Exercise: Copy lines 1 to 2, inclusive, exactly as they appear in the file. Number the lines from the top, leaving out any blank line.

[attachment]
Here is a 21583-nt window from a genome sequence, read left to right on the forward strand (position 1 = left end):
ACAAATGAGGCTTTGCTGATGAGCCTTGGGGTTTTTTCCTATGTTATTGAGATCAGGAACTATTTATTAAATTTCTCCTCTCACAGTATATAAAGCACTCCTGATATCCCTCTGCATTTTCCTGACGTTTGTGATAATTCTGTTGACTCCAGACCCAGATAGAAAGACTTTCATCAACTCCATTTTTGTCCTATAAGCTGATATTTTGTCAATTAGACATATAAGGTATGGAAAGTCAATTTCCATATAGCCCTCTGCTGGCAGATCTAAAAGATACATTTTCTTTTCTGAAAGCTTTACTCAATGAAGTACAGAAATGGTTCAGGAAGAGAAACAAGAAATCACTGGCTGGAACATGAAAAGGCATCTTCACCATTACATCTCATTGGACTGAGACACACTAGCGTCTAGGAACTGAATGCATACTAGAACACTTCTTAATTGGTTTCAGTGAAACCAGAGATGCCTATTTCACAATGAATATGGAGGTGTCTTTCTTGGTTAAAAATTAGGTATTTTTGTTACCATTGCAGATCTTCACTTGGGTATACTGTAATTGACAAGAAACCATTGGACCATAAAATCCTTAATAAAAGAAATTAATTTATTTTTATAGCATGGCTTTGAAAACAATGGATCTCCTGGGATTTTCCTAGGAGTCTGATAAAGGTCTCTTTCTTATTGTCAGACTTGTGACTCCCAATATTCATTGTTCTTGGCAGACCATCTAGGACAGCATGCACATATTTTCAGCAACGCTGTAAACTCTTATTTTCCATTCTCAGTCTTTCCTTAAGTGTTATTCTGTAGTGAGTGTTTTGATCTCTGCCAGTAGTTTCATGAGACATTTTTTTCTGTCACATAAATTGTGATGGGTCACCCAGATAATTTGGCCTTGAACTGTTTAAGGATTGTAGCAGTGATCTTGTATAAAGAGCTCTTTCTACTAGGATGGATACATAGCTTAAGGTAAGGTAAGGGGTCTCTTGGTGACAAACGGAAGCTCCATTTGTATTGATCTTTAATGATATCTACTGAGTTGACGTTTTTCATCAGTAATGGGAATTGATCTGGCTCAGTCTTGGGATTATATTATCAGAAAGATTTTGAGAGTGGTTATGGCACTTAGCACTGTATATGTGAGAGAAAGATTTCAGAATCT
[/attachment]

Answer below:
Here is a 21583-nt window from a genome sequence, read left to right on the forward strand (position 1 = left end):
ACAAATGAGGCTTTGCTGATGAGCCTTGGGGTTTTTTCCTATGTTATTGAGATCAGGAACTATTTATTAAATTTCTCCTCTCACAGTATATAAAGCACTCCTGATATCCCTCTGCATTTTCCTGACGTTTGTGATAATTCTGTTGACTCCAGACCCAGATAGAAAGACTTTCATCAACTCCATTTTTGTCCTATAAGCTGATATTTTGTCAATTAGACATATAAGGTATGGAAAGTCAATTTCCATATAGCCCTCTGCTGGCAGATCTAAAAGATACATTTTCTTTTCTGAAAGCTTTACTCAATGAAGTACAGAAATGGTTCAGGAAGAGAAACAAGAAATCACTGGCTGGAACATGAAAAGGCATCTTCACCATTACATCTCATTGGACTGAGACACACTAGCGTCTAGGAACTGAATGCATACTAGAACACTTCTTAATTGGTTTCAGTGAAACCAGAGATGCCTATTTCACAATGAATATGGAGGTGTCTTTCTTGGTTAAAAATTAGGTATTTTTGTTACCATTGCAGATCTTCACTTGGGTATACTGTAATTGACAAGAAACCATTGGACCATAAAATCCTTAATAAAAGAAATTAATTTATTTTTATAGCATGGCTTTGAAAACAATGGATCTCCTGGGATTTTCCTAGGAGTCTGATAAAGGTCTCTTTCTTATTGTCAGACTTGTGACTCCCAATATTCATTGTTCTTGGCAGACCATCTAGGACAGCATGCACATATTTTCAGCAACGCTGTAAACTCTTATTTTCCATTCTCAGTCTTTCCTTAAGTGTTATTCTGTAGTGAGTGTTTTGATCTCTGCCAGTAGTTTCATGAGACATTTTTTTCTGTCACATAAATTGTGATGGGTCACCCAGATAATTTGGCCTTGAACTGTTTAAGGATTGTAGCAGTGATCTTGTATAAAGAGCTCTTTCTACTAGGATGGATACATAGCTTAAGGTAAGGTAAGGGGTCTCTTGGTGACAAACGGAAGCTCCATTTGTATTGATCTTTAATGATATCTACTGAGTTGACGTTTTTCATCAGTAATGGGAATTGATCTGGCTCAGTCTTGGGATTATATTATCAGAAAGATTTTGAGAGTGGTTATGGCACTTAGCACTGTATATGTGAGAGAAAGATTTCAGAATCT